Women’s History Month is an opportunity to recognize the significant contributions women have made to society in the past, present and future. This month, women have another reason to celebrate: the Tax Cuts and Jobs Act is making our economy stronger, and that’s helping women across America. By slashing tax rates, increasing the standard deduction, doubling the child tax credit and simplifying the tax code, our tax plan is benefiting women, from the hourly employee to the entrepreneur; whether single or married with children.
Since the Tax Cuts and Jobs Act was signed into law just three months ago, 4 million workers have received more than $4 billion in bonuses. Because businesses have record confidence in our economy, many are voluntarily developing ways to attract and retain talent — which, unlike top-down government mandates, will result in sustainable benefits as companies compete.
Some companies are boosting 401(k) plans, supporting women planning for retirement. Others are tripling tuition reimbursement programs, helping young women saddled with student debt. Disney is paying $50 million to assist hourly employees with tuition costs.
Other companies are implementing paid parental leave policies, and that’s a significant breakthrough for women since a quarter of new moms have to be back at work just 10 days after childbirth. Walmart is instituting one of the nation’s most generous parental leave policies: 10 weeks of maternity leave and six weeks of paternity at full pay for full-time hourly workers.
Sprouts, headquartered in Phoenix, is investing one-third of its savings from tax reform into increasing wages and expanding health care and maternity leave, to list another example.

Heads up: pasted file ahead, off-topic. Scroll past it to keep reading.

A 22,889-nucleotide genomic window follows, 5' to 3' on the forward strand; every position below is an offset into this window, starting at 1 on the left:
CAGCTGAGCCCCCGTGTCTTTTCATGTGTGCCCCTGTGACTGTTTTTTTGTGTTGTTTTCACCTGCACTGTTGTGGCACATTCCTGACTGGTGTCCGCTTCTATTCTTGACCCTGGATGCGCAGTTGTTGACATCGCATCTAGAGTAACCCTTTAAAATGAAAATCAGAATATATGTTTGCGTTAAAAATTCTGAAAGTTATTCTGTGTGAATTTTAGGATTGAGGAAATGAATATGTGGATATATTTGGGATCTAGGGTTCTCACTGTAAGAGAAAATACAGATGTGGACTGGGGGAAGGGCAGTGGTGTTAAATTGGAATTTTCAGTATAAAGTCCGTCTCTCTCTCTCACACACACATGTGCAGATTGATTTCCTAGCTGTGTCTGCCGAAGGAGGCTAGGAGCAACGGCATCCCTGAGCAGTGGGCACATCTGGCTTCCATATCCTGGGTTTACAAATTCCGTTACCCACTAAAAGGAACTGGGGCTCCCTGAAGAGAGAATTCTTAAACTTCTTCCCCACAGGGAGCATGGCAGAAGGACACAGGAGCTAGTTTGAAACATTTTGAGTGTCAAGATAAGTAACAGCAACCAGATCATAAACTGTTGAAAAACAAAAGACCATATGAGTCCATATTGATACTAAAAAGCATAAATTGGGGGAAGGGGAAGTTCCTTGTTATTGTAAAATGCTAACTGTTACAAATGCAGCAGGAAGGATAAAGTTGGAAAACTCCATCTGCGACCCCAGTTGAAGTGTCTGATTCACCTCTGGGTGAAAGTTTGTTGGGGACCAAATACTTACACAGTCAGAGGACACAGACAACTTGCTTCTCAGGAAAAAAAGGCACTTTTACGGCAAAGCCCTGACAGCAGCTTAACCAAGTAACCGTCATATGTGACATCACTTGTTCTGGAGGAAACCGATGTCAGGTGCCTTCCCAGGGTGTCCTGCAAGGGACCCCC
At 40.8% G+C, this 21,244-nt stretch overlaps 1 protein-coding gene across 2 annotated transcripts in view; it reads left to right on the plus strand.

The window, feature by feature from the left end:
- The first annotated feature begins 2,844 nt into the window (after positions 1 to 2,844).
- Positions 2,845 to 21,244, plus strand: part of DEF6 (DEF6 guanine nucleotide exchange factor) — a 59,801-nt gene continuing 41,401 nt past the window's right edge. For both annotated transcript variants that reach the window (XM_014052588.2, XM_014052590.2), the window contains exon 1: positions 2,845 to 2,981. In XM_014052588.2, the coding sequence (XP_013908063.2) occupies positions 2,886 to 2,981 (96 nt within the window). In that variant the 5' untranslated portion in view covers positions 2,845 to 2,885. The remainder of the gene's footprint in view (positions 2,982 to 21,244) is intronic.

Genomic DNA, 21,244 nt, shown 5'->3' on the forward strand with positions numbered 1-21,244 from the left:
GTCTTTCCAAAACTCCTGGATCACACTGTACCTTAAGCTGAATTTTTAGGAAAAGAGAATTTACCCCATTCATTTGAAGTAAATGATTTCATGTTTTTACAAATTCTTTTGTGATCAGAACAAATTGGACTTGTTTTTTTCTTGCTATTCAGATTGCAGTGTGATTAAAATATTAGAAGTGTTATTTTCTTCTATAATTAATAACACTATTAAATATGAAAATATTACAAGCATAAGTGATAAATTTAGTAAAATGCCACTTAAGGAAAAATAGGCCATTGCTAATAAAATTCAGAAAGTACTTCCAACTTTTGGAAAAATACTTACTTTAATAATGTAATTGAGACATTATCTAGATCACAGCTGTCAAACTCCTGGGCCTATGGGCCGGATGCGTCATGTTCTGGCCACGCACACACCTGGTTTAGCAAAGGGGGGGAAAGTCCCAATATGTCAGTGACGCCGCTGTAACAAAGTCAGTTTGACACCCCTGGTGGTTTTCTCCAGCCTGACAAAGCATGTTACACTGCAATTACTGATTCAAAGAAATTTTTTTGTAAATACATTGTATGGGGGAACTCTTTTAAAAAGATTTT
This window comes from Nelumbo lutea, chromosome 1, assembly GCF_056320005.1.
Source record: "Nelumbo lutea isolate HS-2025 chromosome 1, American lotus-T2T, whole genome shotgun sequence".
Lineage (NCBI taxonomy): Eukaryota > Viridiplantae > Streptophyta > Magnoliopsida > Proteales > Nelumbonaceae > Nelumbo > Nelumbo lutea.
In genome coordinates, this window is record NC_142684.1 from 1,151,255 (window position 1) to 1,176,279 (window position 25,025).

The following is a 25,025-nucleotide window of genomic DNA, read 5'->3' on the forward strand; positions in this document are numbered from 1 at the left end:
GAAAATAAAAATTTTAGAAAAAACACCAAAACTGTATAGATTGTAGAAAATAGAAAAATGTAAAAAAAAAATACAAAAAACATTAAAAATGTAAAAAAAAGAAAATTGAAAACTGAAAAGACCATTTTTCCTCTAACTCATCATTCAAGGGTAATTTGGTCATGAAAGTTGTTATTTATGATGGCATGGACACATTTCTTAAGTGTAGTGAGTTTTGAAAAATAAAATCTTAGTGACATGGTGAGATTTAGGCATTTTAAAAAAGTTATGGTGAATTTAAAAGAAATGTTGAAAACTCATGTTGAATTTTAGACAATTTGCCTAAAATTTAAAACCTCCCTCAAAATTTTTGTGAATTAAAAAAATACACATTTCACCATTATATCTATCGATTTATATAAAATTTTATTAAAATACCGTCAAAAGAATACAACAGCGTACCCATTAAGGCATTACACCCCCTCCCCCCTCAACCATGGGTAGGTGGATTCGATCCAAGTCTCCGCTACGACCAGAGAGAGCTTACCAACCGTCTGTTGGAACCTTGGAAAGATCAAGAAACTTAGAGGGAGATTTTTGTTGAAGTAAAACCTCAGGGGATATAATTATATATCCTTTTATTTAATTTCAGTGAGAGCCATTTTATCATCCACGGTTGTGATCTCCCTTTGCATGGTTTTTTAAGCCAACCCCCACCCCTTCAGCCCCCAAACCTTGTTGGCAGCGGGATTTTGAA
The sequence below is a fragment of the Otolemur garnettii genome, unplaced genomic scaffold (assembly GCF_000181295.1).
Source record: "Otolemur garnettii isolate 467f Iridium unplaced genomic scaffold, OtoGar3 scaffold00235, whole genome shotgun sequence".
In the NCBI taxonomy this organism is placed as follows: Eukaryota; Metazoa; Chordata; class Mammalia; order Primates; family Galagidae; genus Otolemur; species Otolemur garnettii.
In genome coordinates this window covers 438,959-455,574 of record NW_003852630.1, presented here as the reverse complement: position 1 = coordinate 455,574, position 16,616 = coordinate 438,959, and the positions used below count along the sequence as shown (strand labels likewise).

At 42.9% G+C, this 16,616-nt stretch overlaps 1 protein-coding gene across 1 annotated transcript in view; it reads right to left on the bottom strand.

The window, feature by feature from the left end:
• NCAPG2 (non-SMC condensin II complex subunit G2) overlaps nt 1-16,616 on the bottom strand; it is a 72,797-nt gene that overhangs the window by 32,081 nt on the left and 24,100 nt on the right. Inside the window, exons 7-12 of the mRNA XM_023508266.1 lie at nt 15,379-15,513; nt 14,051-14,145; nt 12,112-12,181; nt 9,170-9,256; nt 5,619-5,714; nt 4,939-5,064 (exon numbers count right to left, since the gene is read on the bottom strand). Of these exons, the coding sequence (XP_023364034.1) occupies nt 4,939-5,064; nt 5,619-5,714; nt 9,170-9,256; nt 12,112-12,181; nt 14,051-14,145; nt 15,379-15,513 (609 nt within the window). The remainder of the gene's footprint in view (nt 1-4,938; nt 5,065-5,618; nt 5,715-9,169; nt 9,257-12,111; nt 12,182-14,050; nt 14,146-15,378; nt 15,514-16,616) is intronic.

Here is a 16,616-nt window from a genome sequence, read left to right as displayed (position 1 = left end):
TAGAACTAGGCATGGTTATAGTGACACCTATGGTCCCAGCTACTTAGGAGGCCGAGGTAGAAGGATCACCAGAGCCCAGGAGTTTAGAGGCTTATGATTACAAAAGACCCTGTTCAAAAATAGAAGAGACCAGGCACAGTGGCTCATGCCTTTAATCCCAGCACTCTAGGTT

It’s not just female employees who are benefitting from the tax cuts; so are female employers. Today, 9.4 million businesses in America are owned by women. Under our tax plan, these female-owned businesses can reinvest tax savings to create new jobs.
How? The Tax Cuts and Jobs Act relieves tax and compliance burdens that were crippling business growth and keeping our economy stagnant. It cuts tax rates across the board, allows businesses to immediately deduct the cost of equipment so they can grow and removes incentives for businesses to shift abroad.
Before the Tax Cuts and Jobs Act, a woman owning her own small business was taxed at rates as high as 44.6 percent, and spent thousands of dollars complying with the tax code. Now, thanks to a simpler code, lower taxes and a doubled standard deduction, a single woman whose business makes $60,000 will only pay $3,760 in federal taxes, instead of $5,642.50. She’ll have more time and money for her growing business.
Finally, these tax cuts are helping the more than 70 percent of moms who work outside of family life. For families across the board in today’s economy, it’s more common for both parents to work or for women to be the breadwinners. Unfortunately, child care is one of the biggest expenses for families. In Arizona, infant care is as expensive as college tuition and child care for two is double the cost of rent. This is a major reason why many women can’t enter the workforce: 61 percent of non-working women said family responsibilities were the reason they weren’t working — but that they would if they had more flexibility or money.
The Tax Cuts and Jobs Act relieves this expensive burden by doubling the Child Tax Credit for each child under 17. The plan also doubles the standard deduction and lowers the tax rates. The overhaul also allows families to use 529 educational savings accounts to save for elementary, secondary and higher education, so that families can have an easier time planning for their children’s futures. Starting in 2018, a typical middle income family of four in Tucson would see a tax cut of $2,148. A single mom with two kids making $53,600 would now owe no federal income taxes — previously, she would have owed $2,060.
Our tax cuts are helping women build the lives they want by allowing them to keep more of what they earn and growing an economy that gives them more flexibility and benefits to strike the work-life balance they choose. That’s something to celebrate this month.
Rep. Martha McSally, a Republican, represents Congressional District 2 in Southern Arizona.